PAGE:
As I watched the horrifying video of police officers beating a man to death, I realized that I was seeing evil in a new way. This was certainly, sad to say, not a unique eruption of violence perpetrated by those who swore to protect and serve. We’ve seen similar scenes unfold all too often. Most of those past incidents were framed in the context of America’s long struggle with racism. In this case, the victim was once again black. So were the perpetrators. I realized as I watched that it is not just racism fueling the violence in our culture, it is something deeper, broader, and more insidious. Cynicism, of a most cancerous sort, is part of the fabric of our culture. Cynicism is the birthplace of racism, sexism, and all the ways we diminish others.
Cynicism is living with the assumption that people are bad and self-serving, and that institutions cannot be trusted. Cynicism sees any idealism as misguided and fantastical. It sees faith as escapism and positive views as unrealistic. Sigmund Freud said in his letters, “In the depths of my heart I can’t help being convinced that my dear fellow-men, with a few exceptions, are worthless.” Thanks, Sigmund. (And also with you!)
It is a virulent cynicism that leads five policemen to assume the person in the car is less than human and does not deserve to live; that they are justified to be violent because they are superior, or at least superior to him. It is toxic cynicism that prompts a mob to abandon the values of the nation and storm the capital. It is the evil of cynicism that trains us all to see the world only for what we can get out of it. This is what creates division, violence, apathy, and despair.
David Foster Wallace, the novelist and writer, said that our cynicism was “a very modern and American type of ambivalence, a sort of interior war between your deep need to believe and your deep belief that the need to believe is (cow excrement), that there’s nothing left anywhere but sales and salesmen.” Consider the Lobster and Other Essays Wallace took his own life in 2008. John Updike, in Rabbit Redux, writes, “That is what we Americans think, it's win or lose, all or nothing, kill or die, because we've never created the leisure in which to take thought.”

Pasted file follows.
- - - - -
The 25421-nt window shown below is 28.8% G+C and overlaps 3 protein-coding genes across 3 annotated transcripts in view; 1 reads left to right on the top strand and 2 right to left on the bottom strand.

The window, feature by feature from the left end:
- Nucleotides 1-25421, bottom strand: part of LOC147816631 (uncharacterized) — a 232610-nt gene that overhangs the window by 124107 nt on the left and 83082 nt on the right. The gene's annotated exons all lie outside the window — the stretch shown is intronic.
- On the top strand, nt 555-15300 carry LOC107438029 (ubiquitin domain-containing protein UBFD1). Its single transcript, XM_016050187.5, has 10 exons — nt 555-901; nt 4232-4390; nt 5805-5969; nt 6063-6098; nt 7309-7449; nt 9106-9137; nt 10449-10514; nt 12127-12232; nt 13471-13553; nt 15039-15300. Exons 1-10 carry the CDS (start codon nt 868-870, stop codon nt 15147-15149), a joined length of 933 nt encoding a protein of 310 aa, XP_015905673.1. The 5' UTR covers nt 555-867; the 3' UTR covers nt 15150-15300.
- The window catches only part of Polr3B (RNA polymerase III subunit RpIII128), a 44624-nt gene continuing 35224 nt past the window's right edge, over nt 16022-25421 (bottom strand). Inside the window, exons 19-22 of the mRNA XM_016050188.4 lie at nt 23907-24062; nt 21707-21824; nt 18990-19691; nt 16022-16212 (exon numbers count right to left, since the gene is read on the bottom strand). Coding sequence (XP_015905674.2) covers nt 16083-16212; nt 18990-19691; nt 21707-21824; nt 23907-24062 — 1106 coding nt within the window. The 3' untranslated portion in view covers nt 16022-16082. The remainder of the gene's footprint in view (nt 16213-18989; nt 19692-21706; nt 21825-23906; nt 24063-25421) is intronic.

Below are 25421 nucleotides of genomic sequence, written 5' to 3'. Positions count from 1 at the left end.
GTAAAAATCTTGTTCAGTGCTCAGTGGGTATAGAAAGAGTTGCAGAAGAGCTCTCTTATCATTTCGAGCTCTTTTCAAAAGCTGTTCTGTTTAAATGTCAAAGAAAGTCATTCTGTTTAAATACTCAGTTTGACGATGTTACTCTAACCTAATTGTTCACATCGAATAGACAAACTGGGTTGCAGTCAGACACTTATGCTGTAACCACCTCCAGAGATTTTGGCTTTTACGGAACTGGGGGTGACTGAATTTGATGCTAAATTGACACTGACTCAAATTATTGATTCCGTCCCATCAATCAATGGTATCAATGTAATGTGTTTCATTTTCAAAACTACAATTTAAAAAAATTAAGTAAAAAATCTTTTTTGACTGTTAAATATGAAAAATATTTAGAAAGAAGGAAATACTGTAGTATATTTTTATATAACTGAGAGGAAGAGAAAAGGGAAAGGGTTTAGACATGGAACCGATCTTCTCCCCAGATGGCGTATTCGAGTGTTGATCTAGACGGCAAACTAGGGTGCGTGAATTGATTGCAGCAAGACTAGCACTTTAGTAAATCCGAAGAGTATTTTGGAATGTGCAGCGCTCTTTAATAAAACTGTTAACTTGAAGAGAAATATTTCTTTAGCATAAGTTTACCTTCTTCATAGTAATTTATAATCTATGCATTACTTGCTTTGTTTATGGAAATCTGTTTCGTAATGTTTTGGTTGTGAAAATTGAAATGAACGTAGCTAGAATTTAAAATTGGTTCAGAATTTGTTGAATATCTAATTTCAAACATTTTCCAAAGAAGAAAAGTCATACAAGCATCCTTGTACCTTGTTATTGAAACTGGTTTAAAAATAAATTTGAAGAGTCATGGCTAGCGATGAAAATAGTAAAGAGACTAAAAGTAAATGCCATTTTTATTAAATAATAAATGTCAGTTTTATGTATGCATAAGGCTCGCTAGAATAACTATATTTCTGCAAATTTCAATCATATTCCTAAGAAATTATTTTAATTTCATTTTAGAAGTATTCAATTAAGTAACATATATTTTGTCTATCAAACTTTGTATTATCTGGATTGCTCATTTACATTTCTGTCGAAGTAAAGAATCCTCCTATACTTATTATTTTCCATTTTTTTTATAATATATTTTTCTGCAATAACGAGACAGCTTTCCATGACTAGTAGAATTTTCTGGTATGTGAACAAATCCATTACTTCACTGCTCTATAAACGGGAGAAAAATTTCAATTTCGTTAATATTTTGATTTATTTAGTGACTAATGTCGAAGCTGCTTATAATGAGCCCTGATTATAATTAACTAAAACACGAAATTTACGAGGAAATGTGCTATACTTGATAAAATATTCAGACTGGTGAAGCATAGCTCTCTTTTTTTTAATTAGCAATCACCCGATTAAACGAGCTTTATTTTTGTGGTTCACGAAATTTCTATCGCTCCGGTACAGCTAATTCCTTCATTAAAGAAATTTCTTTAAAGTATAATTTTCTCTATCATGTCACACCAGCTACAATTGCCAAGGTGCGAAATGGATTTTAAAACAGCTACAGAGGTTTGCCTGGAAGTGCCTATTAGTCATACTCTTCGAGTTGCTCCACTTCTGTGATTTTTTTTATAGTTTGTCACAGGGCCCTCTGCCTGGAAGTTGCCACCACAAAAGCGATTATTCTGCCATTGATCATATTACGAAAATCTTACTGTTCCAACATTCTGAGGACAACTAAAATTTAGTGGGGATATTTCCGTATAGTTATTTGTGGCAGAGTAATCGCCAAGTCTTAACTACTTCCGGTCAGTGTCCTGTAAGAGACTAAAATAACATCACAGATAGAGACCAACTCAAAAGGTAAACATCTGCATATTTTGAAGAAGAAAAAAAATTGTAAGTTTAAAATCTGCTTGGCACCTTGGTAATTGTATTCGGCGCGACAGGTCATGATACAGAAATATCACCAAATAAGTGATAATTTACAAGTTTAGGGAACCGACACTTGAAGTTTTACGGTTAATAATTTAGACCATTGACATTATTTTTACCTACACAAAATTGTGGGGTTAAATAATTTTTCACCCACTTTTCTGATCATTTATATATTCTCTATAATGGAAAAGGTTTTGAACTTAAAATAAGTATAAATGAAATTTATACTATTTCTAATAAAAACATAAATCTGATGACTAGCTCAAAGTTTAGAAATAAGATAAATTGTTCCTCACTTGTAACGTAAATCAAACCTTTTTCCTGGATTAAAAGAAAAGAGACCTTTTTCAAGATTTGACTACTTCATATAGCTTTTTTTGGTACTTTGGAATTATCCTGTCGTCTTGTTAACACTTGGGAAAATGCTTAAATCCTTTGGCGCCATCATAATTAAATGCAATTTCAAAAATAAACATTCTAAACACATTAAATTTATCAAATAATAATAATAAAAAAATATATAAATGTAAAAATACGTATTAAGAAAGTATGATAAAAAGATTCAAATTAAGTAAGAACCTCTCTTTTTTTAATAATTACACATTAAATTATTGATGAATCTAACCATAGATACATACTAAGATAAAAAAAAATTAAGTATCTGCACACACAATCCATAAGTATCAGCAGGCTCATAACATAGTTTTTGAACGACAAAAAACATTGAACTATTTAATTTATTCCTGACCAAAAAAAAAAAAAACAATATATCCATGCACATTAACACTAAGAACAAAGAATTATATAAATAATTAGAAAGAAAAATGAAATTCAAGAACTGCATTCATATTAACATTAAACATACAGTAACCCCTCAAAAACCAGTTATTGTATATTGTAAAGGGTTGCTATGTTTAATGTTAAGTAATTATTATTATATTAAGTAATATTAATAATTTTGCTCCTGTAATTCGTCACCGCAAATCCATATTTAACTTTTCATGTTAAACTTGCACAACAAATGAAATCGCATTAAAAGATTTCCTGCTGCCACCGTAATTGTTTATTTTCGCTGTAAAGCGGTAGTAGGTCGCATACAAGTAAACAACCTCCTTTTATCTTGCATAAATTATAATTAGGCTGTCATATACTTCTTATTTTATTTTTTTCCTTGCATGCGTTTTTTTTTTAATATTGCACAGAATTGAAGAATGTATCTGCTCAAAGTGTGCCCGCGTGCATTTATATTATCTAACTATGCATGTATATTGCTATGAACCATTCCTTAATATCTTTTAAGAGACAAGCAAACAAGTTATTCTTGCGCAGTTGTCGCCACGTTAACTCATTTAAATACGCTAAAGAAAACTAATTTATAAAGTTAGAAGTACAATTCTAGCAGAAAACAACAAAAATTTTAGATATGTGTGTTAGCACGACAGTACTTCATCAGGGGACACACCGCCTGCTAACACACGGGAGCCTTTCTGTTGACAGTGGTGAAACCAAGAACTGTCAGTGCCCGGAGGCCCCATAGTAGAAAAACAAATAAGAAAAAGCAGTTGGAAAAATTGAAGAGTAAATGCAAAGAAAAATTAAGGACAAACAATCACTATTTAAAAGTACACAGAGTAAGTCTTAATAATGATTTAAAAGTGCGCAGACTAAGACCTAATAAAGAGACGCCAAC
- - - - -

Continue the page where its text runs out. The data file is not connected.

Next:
This kind of cynicism derides any type of faith in things transcendent or hopeful. We live life. Then we die. That is all. It is the antithesis of a life devoted to the gospel of Jesus Christ. Trust me. I know this. I have spent decades shaking the cynicism from my mind and heart. It took me years to realize that my belief that no one could be trusted and that everything was hopeless was just laziness. It is easier to give up than to trust and hope.
An article from Psychology Today, gets at the reason we struggle with this toxicity of mind and spirit. “Cynicism is part of a defensive posture we take to protect ourselves. It's typically triggered when we feel hurt by or angry at something, and instead of dealing with those emotions directly, we allow them to fester and skew our outlook. When we grow cynical toward one thing in our lives, we may slowly start to turn on everything.”
If you always begin from a position of doubt, mistrust, and suspicion, assuming that only bad things can happen and that people are essentially bad, you may be fighting this kind of cynicism – and it will get worse.
Stephen Colbert, the comedian, and late-night TV host challenges cynicism.
Remember that you cannot be both young and wise. Young people who pretend to be wise to the ways of the world are mostly just cynics. Cynicism masquerades as wisdom, but it is the farthest thing from it. Because cynics don’t learn anything. Because cynicism is a self-imposed blindness, a rejection of the world because we are afraid it will hurt us or disappoint us. Cynics always say no. But saying “yes” begins things. Saying “yes” is how things grow. Saying “yes” leads to knowledge. “Yes” is for young people. So, for as long as you have the strength to, say “yes'.” ― Stephen Colbert
Saying “yes” is what God does in Christ through the cross and resurrection. God says “yes” to each human being created in the divine image. God says “yes” to a future that was revealed in the life, death, and resurrection of Christ. God’s “yes” to my neighbor means I can no longer see them as “bad” people who don’t matter. God’s “yes” to life is a rebuke to the “no” of beating an innocent man to death.
Tim Olson – Lead Pastor